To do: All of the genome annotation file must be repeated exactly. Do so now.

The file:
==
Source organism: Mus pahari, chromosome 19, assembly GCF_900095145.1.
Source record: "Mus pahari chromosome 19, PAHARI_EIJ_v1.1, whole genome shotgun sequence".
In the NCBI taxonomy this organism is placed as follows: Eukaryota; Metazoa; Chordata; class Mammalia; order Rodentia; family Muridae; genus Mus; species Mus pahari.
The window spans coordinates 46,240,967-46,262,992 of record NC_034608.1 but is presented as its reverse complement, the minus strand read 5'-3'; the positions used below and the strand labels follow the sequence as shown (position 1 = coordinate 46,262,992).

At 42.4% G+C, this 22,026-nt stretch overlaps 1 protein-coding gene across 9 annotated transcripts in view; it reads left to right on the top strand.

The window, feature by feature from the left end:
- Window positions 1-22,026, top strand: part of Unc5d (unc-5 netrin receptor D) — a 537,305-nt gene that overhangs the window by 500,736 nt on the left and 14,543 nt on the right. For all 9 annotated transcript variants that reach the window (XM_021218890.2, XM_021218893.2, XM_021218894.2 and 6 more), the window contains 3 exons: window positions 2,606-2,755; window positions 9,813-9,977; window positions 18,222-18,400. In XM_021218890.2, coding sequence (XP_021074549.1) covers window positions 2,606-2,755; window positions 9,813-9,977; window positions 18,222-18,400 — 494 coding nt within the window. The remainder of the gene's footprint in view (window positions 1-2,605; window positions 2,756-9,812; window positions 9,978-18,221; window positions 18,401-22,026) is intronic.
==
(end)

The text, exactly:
Source organism: Mus pahari, chromosome 19, assembly GCF_900095145.1.
Source record: "Mus pahari chromosome 19, PAHARI_EIJ_v1.1, whole genome shotgun sequence".
In the NCBI taxonomy this organism is placed as follows: Eukaryota; Metazoa; Chordata; class Mammalia; order Rodentia; family Muridae; genus Mus; species Mus pahari.
The window spans coordinates 46,240,967-46,262,992 of record NC_034608.1 but is presented as its reverse complement, the minus strand read 5'-3'; the positions used below and the strand labels follow the sequence as shown (position 1 = coordinate 46,262,992).

At 42.4% G+C, this 22,026-nt stretch overlaps 1 protein-coding gene across 9 annotated transcripts in view; it reads left to right on the top strand.

The window, feature by feature from the left end:
- Window positions 1-22,026, top strand: part of Unc5d (unc-5 netrin receptor D) — a 537,305-nt gene that overhangs the window by 500,736 nt on the left and 14,543 nt on the right. For all 9 annotated transcript variants that reach the window (XM_021218890.2, XM_021218893.2, XM_021218894.2 and 6 more), the window contains 3 exons: window positions 2,606-2,755; window positions 9,813-9,977; window positions 18,222-18,400. In XM_021218890.2, coding sequence (XP_021074549.1) covers window positions 2,606-2,755; window positions 9,813-9,977; window positions 18,222-18,400 — 494 coding nt within the window. The remainder of the gene's footprint in view (window positions 1-2,605; window positions 2,756-9,812; window positions 9,978-18,221; window positions 18,401-22,026) is intronic.